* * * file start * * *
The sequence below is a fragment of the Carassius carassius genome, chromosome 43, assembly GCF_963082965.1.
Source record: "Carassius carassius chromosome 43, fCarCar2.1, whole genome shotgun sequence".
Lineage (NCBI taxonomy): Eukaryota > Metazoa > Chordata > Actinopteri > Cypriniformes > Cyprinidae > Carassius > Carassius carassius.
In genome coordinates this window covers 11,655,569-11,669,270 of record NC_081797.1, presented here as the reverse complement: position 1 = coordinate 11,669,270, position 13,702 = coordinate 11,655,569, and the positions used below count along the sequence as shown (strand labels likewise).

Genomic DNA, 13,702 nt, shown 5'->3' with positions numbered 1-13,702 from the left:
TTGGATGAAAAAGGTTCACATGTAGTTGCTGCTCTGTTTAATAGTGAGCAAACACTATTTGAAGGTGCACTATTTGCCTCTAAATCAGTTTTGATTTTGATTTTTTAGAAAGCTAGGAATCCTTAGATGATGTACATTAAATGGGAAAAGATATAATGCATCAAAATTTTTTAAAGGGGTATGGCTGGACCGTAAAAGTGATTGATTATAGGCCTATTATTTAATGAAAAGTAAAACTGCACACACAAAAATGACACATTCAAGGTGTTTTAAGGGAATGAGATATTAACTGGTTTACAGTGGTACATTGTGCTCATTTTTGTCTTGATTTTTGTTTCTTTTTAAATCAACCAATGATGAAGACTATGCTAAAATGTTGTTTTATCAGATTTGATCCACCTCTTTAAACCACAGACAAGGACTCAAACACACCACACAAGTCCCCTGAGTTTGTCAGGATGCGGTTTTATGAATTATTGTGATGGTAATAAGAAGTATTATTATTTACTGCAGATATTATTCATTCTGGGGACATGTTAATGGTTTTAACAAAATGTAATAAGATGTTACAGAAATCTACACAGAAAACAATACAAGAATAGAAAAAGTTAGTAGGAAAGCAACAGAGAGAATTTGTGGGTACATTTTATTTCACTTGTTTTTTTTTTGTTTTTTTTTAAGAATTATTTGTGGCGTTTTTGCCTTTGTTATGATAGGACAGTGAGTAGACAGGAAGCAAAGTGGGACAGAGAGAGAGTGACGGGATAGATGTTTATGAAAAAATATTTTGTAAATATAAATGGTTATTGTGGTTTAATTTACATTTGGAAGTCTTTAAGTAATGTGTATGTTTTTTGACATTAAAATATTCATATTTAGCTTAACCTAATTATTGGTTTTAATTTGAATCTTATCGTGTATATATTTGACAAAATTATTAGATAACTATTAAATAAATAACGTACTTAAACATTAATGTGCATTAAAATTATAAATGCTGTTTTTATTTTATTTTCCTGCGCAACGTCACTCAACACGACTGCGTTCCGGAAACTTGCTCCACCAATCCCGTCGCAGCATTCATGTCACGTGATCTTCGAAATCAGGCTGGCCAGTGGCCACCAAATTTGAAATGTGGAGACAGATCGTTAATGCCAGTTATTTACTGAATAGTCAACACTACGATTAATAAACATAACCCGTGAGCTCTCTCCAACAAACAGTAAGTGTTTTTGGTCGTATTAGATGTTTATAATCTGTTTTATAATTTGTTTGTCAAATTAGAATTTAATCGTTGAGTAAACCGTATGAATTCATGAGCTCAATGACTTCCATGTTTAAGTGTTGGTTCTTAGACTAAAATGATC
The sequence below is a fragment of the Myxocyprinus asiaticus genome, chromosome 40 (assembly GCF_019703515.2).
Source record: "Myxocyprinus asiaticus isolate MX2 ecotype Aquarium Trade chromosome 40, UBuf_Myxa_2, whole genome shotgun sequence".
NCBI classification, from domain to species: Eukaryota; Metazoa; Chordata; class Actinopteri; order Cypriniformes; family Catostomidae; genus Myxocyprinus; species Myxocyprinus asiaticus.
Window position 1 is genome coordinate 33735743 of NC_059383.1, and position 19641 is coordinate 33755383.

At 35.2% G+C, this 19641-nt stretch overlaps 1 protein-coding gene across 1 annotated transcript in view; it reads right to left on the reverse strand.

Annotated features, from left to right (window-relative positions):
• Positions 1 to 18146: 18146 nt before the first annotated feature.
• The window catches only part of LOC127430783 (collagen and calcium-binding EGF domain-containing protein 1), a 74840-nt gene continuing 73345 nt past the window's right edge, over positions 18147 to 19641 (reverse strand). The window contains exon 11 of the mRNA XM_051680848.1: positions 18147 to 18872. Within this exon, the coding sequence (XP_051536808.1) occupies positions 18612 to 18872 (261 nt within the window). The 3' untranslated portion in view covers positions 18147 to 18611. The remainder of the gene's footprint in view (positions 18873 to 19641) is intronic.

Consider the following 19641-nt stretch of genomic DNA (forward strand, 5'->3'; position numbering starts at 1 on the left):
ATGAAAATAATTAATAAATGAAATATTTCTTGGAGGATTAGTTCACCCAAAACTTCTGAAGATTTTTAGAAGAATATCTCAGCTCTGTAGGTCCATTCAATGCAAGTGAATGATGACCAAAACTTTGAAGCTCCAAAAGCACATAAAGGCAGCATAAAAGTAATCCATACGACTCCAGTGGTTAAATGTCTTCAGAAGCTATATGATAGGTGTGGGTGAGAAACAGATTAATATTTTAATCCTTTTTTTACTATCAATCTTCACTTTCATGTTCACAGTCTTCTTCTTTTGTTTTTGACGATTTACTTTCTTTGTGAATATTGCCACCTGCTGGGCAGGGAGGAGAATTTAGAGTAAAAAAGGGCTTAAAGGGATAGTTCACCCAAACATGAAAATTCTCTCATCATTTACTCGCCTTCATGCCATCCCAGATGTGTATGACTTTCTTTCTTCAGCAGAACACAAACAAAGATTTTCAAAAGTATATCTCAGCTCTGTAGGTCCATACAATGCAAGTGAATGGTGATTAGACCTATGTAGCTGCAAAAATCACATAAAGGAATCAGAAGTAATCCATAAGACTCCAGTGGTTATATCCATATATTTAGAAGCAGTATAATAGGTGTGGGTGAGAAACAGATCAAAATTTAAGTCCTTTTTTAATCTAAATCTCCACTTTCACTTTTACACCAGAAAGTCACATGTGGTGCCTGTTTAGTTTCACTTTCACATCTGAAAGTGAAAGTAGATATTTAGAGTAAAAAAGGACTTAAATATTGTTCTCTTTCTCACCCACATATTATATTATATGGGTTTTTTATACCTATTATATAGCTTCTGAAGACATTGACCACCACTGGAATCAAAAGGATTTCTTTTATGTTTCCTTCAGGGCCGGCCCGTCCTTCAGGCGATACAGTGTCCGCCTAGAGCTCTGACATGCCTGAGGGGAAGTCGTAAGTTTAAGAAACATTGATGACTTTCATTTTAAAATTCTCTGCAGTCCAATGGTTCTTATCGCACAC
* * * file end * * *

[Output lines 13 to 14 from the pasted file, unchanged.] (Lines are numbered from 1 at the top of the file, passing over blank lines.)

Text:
• Positions 1 to 18146: 18146 nt before the first annotated feature.
• The window catches only part of LOC127430783 (collagen and calcium-binding EGF domain-containing protein 1), a 74840-nt gene continuing 73345 nt past the window's right edge, over positions 18147 to 19641 (reverse strand). The window contains exon 11 of the mRNA XM_051680848.1: positions 18147 to 18872. Within this exon, the coding sequence (XP_051536808.1) occupies positions 18612 to 18872 (261 nt within the window). The 3' untranslated portion in view covers positions 18147 to 18611. The remainder of the gene's footprint in view (positions 18873 to 19641) is intronic.